Before Mexican food went mainstream, mom-and-pop eateries provided south-of-the-border fare in Arizona.
Descendants of the restaurants’ original madres and padres still run some of these places, beloved by longstanding patrons as well as by new generations of foodies seeking traditional home-style cooking.
El Charro Café, Tucson
The daughter of a French stonemason who worked on Tucson’s St. Augustine Cathedral, Monica Flin opened El Charro Café in 1922, and her family has built upon her legacy and her recipes.
The restaurant claims to have created the chimichanga and the topopo salad – a tostada topped with greens, cheese, beans and fruit. El Charro is perhaps best known for its carne seca; marinated beef sun-dried on the premises and used in burritos, tacos, enchiladas and more.
Mi Nidito, South Tucson
With a name that translates to “my little nest” because of the original restaurant’s diminutive size, Mi Nidito has expanded a great deal since its 1952 debut; but the Lopez family has kept its ambience cozy and personal.
Mi Nidito is popular with politicos, including President Bill Clinton – whose personal order of a bean tostada, birria taco, chile relleno, chicken enchilada and beef tamale has been commemorated as the “President’s Plate.”
Wisdom's Café, Tumacacori
The rodeo arena that Howard Wisdom built behind the café that he and his wife Petra opened in 1944 no longer sees any cowboy action, but this restaurant near Tumacacori National Historic Park still has plenty of local color.
Fruit burritos are Wisdom’s Café’s house specialty, and most dishes, from the tortilla soup to the quesadillas, use turkey rather than chicken as their poultry of choice.
Casa Mañana, Safford
In business since 1951 and the oldest owned-and-operated restaurant in the Gila Valley, Casa Mañana features several of the area’s unique dishes along with more characteristic Sonoran fare.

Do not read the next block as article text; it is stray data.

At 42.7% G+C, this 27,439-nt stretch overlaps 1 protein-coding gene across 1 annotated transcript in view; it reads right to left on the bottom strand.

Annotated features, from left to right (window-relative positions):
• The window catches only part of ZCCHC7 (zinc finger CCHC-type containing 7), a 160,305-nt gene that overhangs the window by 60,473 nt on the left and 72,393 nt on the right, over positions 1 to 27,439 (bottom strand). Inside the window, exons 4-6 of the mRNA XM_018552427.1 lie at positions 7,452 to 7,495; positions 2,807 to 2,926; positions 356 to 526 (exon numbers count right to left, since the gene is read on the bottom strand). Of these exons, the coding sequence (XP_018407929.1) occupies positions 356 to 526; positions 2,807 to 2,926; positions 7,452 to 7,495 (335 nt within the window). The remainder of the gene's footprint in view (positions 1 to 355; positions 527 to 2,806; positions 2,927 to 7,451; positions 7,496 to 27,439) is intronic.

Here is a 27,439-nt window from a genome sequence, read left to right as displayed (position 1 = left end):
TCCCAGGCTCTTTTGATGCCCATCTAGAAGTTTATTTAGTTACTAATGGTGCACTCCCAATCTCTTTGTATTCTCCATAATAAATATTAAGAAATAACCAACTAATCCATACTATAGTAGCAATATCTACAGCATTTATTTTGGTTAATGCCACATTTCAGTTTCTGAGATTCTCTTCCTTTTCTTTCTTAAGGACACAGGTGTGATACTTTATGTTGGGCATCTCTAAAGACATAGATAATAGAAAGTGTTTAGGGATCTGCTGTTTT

The popular housemade red chile pork tamales, for example, share menu space with chalacas – deep-fried corn masa bowls heaped with red or green meat stew and beans, cheese and salad.
Note: Casa Mañana is part of a collection of restaurants in North Central Arizona known as the Salsa Trail.
The restaurants on Arizona’s Salsa Trail are family-owned and loaded with character.
Sample their respective specialties at the 2012 Salsa Fest (Safford, September 28–29), where fun events include a jalapeño-eating competition and Chihuahua races.
Garcia’s Las Avenidas, Phoenix
Starting out in 1956 with a takeout counter and a few picnic tables, Olivia and Julio Garcia gradually opened (and sold) several Phoenix-area restaurants. They did keep one in the family however, Garcia’s Las Avenidas.
Longtime customers know to order the pollo fundido – chicken in a deep-fried tortilla smothered with jalapeño cream cheese and cheddar, and the appetizer sampler that includes mini-chimichangas among other Mexican favorites.
Los Olivos Patio, Scottsdale
Part of a family who arrived in Scottsdale in 1919 and whose home became a neighborhood social hub, Alvaro and Elena Corral formalized the hospitality by debuting Los Olivos Patio in 1948.
The chiles used in the piquant red sauces are still ground by stone, and such traditional recipes as sour cream enchiladas and housemade chorizo with eggs are as popular as they were decades ago.
Matta’s Mexican Grill, Mesa
When they opened their original Mesa restaurant in 1953, Manuel and MaryLou Matta turned to the recipes of generations of West Texans on both sides of the family.
Highlighting that ranching culture, Matta’s menu features such specialties as the chile relleno, stuffed with chopped beef and cheese, then dipped in batter and deep-fried. There’s also the steak picado – sliced rib eye sautéed with onions and jalapeño chile salsa.
Joe and Aggie's Cafe, Holbrook
A Route 66 classic, this diner even got a shout out in the credits of the Pixar film Cars. It was founded in 1943 then sold in 1945 to Joe and Aggie Montano, who have kept it in the family ever since.
The down-home menu at Joe and Aggie’s Cafe includes breakfast enchiladas (of the cheese variety and blanketed with an egg, and red or green chiles) as well as Navajo tacos with toppings piled on puffy fry bread, rather than on a tortilla.
(updated August 2012)